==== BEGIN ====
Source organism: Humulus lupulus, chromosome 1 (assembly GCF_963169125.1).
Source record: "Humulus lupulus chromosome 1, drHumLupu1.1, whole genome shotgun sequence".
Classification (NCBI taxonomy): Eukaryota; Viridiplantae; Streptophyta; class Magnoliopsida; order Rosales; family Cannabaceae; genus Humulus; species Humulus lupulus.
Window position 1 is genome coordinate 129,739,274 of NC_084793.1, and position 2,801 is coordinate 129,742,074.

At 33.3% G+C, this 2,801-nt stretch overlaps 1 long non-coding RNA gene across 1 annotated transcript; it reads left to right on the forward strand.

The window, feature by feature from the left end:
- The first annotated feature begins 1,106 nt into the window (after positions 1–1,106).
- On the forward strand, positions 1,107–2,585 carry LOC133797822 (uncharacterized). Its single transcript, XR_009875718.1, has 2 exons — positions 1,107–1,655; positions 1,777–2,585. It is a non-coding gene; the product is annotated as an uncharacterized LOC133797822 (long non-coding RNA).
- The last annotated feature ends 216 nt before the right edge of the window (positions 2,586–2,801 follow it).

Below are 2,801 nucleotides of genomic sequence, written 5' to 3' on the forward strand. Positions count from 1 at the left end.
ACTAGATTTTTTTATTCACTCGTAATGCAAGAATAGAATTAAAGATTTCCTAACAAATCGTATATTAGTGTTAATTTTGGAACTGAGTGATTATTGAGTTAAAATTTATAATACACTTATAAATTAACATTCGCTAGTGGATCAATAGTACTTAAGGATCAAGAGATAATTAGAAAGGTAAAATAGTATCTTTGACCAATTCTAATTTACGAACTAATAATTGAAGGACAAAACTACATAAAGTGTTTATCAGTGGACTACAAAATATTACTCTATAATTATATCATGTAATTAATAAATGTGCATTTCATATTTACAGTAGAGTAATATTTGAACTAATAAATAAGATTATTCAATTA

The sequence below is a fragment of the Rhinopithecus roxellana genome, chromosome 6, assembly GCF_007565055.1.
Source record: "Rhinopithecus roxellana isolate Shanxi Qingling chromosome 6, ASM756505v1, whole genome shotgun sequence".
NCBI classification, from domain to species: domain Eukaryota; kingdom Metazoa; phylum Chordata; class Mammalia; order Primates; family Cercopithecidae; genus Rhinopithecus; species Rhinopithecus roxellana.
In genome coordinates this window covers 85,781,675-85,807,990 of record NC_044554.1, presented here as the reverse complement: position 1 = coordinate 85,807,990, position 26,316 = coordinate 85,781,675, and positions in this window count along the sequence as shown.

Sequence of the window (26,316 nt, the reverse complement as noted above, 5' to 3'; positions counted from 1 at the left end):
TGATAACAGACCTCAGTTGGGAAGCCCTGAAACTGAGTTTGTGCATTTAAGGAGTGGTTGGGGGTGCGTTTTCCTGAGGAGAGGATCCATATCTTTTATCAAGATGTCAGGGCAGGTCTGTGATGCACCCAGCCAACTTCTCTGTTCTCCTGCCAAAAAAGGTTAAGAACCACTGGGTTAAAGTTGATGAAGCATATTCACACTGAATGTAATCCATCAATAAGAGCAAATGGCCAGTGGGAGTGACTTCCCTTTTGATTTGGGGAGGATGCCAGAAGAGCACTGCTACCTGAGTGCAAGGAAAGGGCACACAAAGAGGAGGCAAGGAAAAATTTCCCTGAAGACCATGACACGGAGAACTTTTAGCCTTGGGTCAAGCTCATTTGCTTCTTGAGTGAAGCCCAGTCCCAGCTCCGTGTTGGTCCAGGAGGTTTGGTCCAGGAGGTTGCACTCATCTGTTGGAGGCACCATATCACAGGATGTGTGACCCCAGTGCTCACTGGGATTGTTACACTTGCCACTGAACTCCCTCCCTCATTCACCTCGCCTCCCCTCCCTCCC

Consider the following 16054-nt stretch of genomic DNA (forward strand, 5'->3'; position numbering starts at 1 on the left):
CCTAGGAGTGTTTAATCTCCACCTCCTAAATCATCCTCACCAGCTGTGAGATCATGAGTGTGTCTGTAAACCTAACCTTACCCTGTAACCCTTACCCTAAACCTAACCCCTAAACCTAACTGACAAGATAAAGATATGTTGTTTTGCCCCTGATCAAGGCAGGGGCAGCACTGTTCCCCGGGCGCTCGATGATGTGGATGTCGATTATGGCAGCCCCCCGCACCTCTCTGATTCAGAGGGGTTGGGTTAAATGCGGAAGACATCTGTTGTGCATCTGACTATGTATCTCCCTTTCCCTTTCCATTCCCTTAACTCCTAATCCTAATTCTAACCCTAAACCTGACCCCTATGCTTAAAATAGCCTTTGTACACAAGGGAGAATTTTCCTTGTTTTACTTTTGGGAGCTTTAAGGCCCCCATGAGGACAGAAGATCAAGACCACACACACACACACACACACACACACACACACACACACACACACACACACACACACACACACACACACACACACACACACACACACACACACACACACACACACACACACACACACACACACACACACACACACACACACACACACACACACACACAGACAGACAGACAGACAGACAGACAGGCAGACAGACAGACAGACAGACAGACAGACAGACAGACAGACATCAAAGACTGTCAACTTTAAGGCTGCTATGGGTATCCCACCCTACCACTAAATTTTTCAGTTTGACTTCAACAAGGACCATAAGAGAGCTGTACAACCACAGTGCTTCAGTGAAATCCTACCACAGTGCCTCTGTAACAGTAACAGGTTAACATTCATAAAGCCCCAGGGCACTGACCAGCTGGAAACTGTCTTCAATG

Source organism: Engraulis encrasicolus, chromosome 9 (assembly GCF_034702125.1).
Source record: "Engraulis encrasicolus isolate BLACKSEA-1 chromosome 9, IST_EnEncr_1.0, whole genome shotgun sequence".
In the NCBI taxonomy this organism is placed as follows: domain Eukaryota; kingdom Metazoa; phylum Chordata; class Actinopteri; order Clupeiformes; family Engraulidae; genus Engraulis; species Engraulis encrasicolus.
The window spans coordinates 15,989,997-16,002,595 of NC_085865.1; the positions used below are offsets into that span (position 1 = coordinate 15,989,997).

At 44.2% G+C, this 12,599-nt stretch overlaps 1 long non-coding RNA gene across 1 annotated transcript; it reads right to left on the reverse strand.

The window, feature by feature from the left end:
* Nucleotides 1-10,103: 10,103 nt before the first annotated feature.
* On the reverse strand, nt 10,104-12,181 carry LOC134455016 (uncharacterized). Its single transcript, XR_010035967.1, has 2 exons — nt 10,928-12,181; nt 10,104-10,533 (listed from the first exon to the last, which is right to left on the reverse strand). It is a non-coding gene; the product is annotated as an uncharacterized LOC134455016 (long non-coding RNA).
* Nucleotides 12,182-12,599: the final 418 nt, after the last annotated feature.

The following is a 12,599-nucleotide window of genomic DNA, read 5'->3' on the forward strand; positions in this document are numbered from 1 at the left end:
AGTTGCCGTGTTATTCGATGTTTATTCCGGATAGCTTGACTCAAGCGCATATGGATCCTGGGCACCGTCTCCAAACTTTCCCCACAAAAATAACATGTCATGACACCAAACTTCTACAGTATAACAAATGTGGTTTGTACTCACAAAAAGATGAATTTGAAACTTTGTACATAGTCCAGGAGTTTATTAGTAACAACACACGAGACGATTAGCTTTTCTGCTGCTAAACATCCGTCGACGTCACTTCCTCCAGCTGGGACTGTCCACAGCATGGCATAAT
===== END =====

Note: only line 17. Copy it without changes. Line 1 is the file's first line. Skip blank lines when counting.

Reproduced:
TGATAACAGACCTCAGTTGGGAAGCCCTGAAACTGAGTTTGTGCATTTAAGGAGTGGTTGGGGGTGCGTTTTCCTGAGGAGAGGATCCATATCTTTTATCAAGATGTCAGGGCAGGTCTGTGATGCACCCAGCCAACTTCTCTGTTCTCCTGCCAAAAAAGGTTAAGAACCACTGGGTTAAAGTTGATGAAGCATATTCACACTGAATGTAATCCATCAATAAGAGCAAATGGCCAGTGGGAGTGACTTCCCTTTTGATTTGGGGAGGATGCCAGAAGAGCACTGCTACCTGAGTGCAAGGAAAGGGCACACAAAGAGGAGGCAAGGAAAAATTTCCCTGAAGACCATGACACGGAGAACTTTTAGCCTTGGGTCAAGCTCATTTGCTTCTTGAGTGAAGCCCAGTCCCAGCTCCGTGTTGGTCCAGGAGGTTTGGTCCAGGAGGTTGCACTCATCTGTTGGAGGCACCATATCACAGGATGTGTGACCCCAGTGCTCACTGGGATTGTTACACTTGCCACTGAACTCCCTCCCTCATTCACCTCGCCTCCCCTCCCTCCC